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Act V, Scene 1 Summary
Enter Achilles and Patroclus. Achilles tells Patroclus that he will get Hector drunk that night which will probably make it easier for him to kill him on the following day. ‘Let us feast him to the height’ he says. Thersites enters. With something that amounts to affection, Achilles calls Thersites a ‘core of envy’ and a scabby boil, and asks him ‘what’s the news?’
Thersites returns the insult in his own inimitable way, calling Achilles ‘an idol of idiot-worshippers’ before he hands him a letter. Again attempting to insult him Achilles asks him ‘From whence, fragment?’ Thersites calls Achilles a ‘full dish of fool’ in return and tells him the letter is from Troy. Patroclus asks him who keeps the roll of gauze or medicated material that is used for cleaning a wound. Thersites asks him if he wants the surgeon’s box or the patient’s wound. Patroclus asks him why he is being perverse. Thersites insultingly calls Patroclus a ‘boy’ and asks him to be silent as he did not profit by his talk. He adds that Patroclus is said to be ‘Achilles’ male varlet.’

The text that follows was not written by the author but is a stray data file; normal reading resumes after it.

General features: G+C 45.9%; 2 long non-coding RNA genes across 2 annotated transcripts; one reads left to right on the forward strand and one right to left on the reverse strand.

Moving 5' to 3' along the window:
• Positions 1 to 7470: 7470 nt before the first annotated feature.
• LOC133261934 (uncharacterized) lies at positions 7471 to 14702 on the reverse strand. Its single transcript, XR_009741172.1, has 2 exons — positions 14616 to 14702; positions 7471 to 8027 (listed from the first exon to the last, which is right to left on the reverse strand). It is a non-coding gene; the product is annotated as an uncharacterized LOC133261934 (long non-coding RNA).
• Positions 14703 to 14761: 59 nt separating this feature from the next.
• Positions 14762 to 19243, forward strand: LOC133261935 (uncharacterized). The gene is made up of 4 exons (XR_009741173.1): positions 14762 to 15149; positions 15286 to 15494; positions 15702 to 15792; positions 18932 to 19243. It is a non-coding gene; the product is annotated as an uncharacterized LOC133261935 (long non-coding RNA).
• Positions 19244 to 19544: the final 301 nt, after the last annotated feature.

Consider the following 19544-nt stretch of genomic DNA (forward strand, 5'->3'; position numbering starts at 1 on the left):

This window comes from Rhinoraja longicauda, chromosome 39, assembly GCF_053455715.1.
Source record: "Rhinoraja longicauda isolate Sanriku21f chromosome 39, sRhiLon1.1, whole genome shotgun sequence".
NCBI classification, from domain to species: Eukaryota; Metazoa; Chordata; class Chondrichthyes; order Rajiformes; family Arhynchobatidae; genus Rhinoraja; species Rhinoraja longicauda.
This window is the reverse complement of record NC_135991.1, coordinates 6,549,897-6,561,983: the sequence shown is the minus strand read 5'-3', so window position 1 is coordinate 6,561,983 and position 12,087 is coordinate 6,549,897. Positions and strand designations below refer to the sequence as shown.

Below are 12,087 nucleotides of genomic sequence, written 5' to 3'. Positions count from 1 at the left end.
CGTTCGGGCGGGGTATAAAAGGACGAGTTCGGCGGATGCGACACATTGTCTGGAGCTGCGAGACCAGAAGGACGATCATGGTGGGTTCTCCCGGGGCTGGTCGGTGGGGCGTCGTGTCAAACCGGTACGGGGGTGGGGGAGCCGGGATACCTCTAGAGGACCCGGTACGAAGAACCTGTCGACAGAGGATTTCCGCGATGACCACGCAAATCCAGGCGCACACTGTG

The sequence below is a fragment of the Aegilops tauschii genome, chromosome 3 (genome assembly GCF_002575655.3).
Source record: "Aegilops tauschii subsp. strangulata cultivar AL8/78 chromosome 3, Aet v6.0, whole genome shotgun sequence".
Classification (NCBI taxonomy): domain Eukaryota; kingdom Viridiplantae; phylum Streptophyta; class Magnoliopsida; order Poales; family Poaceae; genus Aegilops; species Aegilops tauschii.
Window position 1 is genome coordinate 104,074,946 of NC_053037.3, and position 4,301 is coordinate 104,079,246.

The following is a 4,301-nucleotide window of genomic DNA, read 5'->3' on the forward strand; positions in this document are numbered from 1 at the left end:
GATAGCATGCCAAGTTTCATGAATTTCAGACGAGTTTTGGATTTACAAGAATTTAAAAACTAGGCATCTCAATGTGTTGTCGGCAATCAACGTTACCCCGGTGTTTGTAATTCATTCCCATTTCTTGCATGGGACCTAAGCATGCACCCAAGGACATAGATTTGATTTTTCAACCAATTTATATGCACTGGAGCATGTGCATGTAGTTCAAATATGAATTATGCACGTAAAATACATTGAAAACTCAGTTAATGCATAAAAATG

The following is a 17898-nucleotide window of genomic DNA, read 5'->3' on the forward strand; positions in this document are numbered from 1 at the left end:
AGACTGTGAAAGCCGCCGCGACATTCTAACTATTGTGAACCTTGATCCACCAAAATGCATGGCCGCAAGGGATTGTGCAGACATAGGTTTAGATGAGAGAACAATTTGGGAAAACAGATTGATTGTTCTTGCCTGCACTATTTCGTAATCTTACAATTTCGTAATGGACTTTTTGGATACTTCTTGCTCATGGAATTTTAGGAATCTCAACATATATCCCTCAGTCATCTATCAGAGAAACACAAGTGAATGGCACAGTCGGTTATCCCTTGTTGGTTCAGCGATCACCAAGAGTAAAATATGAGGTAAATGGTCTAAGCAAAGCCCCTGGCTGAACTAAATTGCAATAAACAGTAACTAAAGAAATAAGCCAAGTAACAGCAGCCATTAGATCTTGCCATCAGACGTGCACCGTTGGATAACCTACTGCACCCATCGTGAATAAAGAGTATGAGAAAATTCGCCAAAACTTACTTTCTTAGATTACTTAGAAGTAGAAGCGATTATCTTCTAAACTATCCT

Patroclus asks him what a male varlet is. He then launches into a catalogue of diseases that he hopes will plague the manifestations of such perversions as homosexuality. An indignant Patroclus asks him ‘what means thou to curse thus?’ Thersites asks if he curses him. Equally ironically Patroclus replies ‘Why, no, you ruinous butt, you whoreson indistinguishable cur, no.’
‘No?’ mocks Thersites, and asks Patroclus why then is he so exasperated. He then continues the litany of ingenious abuse calling Patroclus ‘thou idle immaterial skein of sleave silk, thou green sarse-net flap for a sore eye, thou tassel of a prodigal’s purse: ah, how the poor world is pestered with such water-flies, diminutives of nature!’ Patroclus calls him a bitter railer and asks him to get out.